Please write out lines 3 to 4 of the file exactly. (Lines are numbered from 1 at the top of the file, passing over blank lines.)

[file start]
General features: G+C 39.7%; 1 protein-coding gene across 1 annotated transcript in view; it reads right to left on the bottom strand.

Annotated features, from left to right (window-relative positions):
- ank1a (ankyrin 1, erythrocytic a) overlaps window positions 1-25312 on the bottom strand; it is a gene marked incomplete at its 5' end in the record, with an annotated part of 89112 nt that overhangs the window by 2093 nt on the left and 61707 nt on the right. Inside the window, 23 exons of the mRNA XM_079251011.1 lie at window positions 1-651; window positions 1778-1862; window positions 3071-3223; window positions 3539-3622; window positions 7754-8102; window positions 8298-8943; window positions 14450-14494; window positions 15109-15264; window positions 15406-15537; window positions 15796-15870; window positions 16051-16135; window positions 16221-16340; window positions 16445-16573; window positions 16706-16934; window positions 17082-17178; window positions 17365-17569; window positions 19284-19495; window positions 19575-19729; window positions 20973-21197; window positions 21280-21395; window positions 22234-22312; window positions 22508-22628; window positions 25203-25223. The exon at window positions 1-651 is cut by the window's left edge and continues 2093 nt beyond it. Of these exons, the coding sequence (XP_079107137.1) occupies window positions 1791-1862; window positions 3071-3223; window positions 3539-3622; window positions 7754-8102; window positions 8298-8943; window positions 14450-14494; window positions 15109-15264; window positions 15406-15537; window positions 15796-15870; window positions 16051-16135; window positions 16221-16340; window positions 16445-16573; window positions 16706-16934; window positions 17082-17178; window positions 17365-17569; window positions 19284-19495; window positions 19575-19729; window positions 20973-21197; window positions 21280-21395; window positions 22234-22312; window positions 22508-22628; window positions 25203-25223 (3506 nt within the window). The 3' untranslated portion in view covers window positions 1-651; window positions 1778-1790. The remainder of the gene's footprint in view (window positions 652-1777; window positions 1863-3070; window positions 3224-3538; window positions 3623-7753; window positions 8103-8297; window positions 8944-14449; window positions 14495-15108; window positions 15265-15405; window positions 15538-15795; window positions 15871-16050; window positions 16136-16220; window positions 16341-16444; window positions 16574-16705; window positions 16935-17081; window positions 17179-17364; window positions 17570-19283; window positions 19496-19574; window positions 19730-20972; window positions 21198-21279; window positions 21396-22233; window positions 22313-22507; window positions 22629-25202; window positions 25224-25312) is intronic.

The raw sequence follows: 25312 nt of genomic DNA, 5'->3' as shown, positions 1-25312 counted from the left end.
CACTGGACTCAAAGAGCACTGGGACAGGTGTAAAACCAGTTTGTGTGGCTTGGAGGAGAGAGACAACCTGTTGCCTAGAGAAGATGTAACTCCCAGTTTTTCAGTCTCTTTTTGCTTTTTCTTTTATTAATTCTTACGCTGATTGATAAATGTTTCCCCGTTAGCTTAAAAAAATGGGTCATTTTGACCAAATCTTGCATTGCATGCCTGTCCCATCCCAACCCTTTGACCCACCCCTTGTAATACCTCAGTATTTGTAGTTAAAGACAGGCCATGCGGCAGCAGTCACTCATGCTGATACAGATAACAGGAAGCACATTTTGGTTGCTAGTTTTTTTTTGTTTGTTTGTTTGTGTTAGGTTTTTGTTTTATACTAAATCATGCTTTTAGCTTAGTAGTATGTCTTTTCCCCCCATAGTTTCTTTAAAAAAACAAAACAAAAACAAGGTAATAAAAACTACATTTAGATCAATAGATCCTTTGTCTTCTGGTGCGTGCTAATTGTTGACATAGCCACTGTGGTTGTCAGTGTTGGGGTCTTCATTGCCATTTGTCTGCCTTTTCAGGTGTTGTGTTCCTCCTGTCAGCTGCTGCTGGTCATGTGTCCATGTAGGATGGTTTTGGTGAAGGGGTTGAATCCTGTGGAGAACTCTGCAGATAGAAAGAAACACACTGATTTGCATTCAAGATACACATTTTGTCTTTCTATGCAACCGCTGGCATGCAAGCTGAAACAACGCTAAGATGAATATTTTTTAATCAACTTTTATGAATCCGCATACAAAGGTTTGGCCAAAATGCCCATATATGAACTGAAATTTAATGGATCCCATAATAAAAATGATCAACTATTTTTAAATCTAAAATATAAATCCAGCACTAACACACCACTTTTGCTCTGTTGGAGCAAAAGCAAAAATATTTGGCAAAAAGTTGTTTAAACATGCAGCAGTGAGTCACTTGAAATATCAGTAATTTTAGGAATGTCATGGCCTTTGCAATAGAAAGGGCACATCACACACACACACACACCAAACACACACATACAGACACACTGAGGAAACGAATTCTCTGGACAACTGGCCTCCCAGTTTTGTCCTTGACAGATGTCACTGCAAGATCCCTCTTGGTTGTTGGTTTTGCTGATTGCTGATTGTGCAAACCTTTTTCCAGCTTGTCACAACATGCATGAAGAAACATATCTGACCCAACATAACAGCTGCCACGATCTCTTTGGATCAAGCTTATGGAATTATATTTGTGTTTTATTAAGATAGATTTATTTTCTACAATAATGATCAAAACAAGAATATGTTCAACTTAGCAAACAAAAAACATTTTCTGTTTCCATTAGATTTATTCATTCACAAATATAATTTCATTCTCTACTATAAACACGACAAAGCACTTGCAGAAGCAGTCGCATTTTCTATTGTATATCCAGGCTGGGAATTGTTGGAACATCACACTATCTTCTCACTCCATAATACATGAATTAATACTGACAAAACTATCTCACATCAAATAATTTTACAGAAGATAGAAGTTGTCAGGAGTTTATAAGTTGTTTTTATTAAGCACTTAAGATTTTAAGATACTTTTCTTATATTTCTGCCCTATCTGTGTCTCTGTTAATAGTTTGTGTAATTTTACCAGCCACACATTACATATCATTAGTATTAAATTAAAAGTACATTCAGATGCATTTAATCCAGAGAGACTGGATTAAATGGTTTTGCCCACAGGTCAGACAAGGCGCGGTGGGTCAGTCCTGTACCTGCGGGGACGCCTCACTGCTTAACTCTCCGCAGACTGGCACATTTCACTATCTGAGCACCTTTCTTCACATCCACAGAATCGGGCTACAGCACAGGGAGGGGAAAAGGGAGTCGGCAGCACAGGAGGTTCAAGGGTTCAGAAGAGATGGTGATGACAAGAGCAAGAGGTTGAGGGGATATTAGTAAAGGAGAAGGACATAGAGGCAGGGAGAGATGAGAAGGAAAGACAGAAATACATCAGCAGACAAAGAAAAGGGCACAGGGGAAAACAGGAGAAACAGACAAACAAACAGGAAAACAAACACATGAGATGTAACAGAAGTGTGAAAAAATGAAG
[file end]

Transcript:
- ank1a (ankyrin 1, erythrocytic a) overlaps window positions 1-25312 on the bottom strand; it is a gene marked incomplete at its 5' end in the record, with an annotated part of 89112 nt that overhangs the window by 2093 nt on the left and 61707 nt on the right. Inside the window, 23 exons of the mRNA XM_079251011.1 lie at window positions 1-651; window positions 1778-1862; window positions 3071-3223; window positions 3539-3622; window positions 7754-8102; window positions 8298-8943; window positions 14450-14494; window positions 15109-15264; window positions 15406-15537; window positions 15796-15870; window positions 16051-16135; window positions 16221-16340; window positions 16445-16573; window positions 16706-16934; window positions 17082-17178; window positions 17365-17569; window positions 19284-19495; window positions 19575-19729; window positions 20973-21197; window positions 21280-21395; window positions 22234-22312; window positions 22508-22628; window positions 25203-25223. The exon at window positions 1-651 is cut by the window's left edge and continues 2093 nt beyond it. Of these exons, the coding sequence (XP_079107137.1) occupies window positions 1791-1862; window positions 3071-3223; window positions 3539-3622; window positions 7754-8102; window positions 8298-8943; window positions 14450-14494; window positions 15109-15264; window positions 15406-15537; window positions 15796-15870; window positions 16051-16135; window positions 16221-16340; window positions 16445-16573; window positions 16706-16934; window positions 17082-17178; window positions 17365-17569; window positions 19284-19495; window positions 19575-19729; window positions 20973-21197; window positions 21280-21395; window positions 22234-22312; window positions 22508-22628; window positions 25203-25223 (3506 nt within the window). The 3' untranslated portion in view covers window positions 1-651; window positions 1778-1790. The remainder of the gene's footprint in view (window positions 652-1777; window positions 1863-3070; window positions 3224-3538; window positions 3623-7753; window positions 8103-8297; window positions 8944-14449; window positions 14495-15108; window positions 15265-15405; window positions 15538-15795; window positions 15871-16050; window positions 16136-16220; window positions 16341-16444; window positions 16574-16705; window positions 16935-17081; window positions 17179-17364; window positions 17570-19283; window positions 19496-19574; window positions 19730-20972; window positions 21198-21279; window positions 21396-22233; window positions 22313-22507; window positions 22629-25202; window positions 25224-25312) is intronic.

The raw sequence follows: 25312 nt of genomic DNA, 5'->3' as shown, positions 1-25312 counted from the left end.